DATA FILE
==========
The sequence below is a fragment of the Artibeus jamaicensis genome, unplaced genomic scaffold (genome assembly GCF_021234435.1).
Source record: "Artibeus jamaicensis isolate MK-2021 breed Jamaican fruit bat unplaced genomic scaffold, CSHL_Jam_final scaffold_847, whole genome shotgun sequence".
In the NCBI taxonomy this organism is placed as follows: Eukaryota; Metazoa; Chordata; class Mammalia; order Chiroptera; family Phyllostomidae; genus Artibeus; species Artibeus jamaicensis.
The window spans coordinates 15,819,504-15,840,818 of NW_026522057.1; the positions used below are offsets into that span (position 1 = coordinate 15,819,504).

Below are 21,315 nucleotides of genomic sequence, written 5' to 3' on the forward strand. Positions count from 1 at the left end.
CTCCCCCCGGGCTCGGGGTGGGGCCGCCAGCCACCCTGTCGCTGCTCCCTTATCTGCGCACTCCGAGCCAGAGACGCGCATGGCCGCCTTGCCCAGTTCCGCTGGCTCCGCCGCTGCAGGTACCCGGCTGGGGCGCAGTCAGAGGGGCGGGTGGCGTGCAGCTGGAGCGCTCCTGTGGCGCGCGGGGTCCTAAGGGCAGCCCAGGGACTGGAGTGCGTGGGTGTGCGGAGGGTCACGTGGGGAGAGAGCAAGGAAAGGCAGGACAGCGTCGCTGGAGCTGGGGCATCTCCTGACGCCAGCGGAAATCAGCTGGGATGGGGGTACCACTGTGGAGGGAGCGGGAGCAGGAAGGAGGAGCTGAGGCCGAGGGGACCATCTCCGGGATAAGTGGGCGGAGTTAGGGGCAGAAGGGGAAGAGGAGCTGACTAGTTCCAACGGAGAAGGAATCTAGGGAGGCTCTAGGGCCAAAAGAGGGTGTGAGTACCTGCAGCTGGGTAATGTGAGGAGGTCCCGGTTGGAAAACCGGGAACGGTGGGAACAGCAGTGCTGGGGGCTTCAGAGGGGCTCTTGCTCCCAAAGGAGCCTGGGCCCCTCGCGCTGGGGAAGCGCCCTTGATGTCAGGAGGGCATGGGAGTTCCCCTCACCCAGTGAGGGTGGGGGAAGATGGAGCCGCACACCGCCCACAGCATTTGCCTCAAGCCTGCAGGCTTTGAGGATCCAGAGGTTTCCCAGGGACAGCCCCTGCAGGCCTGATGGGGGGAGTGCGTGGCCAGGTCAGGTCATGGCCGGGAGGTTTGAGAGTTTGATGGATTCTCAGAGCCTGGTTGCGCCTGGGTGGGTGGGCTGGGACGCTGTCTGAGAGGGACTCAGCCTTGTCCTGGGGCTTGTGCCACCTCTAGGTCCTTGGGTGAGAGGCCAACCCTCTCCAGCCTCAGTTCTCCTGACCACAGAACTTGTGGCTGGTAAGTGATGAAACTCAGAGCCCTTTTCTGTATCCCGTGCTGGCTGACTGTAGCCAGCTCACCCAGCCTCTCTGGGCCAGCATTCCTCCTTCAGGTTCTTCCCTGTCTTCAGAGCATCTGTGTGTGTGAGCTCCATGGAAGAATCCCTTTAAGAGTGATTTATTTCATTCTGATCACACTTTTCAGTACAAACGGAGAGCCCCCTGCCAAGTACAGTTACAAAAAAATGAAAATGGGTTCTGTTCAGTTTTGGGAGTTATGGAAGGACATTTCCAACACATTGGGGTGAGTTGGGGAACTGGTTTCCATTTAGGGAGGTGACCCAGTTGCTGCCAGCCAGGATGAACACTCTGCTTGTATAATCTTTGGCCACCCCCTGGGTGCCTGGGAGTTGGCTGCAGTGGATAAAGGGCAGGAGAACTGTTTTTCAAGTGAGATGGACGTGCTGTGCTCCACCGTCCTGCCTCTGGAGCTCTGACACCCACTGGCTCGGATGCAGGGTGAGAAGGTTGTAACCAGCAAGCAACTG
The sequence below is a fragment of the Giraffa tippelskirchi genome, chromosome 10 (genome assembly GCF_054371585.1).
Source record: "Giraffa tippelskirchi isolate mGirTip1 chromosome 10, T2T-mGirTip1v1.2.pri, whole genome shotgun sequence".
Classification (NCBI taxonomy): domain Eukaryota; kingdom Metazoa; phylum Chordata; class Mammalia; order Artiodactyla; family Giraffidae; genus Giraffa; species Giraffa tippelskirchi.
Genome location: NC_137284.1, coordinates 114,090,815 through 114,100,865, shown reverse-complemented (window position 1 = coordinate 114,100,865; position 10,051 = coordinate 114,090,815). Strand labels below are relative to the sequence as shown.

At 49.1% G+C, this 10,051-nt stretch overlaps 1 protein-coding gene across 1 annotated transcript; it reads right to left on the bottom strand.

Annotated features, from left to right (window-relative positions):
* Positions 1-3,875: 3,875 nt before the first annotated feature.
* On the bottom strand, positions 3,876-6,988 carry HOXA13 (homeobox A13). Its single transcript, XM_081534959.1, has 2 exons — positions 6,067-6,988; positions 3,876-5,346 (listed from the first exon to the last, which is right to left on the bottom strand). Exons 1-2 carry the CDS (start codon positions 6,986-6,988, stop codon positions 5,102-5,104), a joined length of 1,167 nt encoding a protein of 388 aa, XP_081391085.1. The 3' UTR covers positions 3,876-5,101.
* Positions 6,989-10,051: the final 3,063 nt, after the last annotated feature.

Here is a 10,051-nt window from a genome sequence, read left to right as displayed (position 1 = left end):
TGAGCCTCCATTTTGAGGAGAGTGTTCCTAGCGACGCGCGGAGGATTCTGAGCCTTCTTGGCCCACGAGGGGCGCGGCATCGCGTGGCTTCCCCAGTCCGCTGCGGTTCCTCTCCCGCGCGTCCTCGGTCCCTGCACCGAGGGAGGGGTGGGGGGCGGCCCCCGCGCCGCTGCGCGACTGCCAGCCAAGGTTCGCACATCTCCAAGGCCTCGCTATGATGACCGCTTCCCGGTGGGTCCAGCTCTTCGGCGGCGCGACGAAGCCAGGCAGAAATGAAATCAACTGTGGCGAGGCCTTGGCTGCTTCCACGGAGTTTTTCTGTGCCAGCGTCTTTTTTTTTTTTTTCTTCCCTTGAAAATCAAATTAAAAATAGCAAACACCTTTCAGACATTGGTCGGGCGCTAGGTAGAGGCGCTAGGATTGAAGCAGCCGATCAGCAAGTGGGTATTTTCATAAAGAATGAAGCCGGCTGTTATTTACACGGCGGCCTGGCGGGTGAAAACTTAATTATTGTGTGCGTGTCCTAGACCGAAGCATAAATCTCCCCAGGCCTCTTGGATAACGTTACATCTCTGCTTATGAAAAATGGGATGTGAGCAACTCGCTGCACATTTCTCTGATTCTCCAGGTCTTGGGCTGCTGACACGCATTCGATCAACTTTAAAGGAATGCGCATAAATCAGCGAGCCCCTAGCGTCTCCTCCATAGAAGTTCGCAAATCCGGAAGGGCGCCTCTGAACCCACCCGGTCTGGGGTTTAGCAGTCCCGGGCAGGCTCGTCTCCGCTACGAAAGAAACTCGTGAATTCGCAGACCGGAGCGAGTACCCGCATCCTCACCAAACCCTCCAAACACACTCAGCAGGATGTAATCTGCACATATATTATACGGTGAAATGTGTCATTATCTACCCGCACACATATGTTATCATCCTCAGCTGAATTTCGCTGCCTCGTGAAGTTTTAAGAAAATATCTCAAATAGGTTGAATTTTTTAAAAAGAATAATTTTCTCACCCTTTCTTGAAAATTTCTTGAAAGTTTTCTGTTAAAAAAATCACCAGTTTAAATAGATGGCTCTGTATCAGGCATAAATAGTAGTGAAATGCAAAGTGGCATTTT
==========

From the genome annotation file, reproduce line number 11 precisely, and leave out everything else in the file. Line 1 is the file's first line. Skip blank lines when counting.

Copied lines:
At 49.1% G+C, this 10,051-nt stretch overlaps 1 protein-coding gene across 1 annotated transcript; it reads right to left on the bottom strand.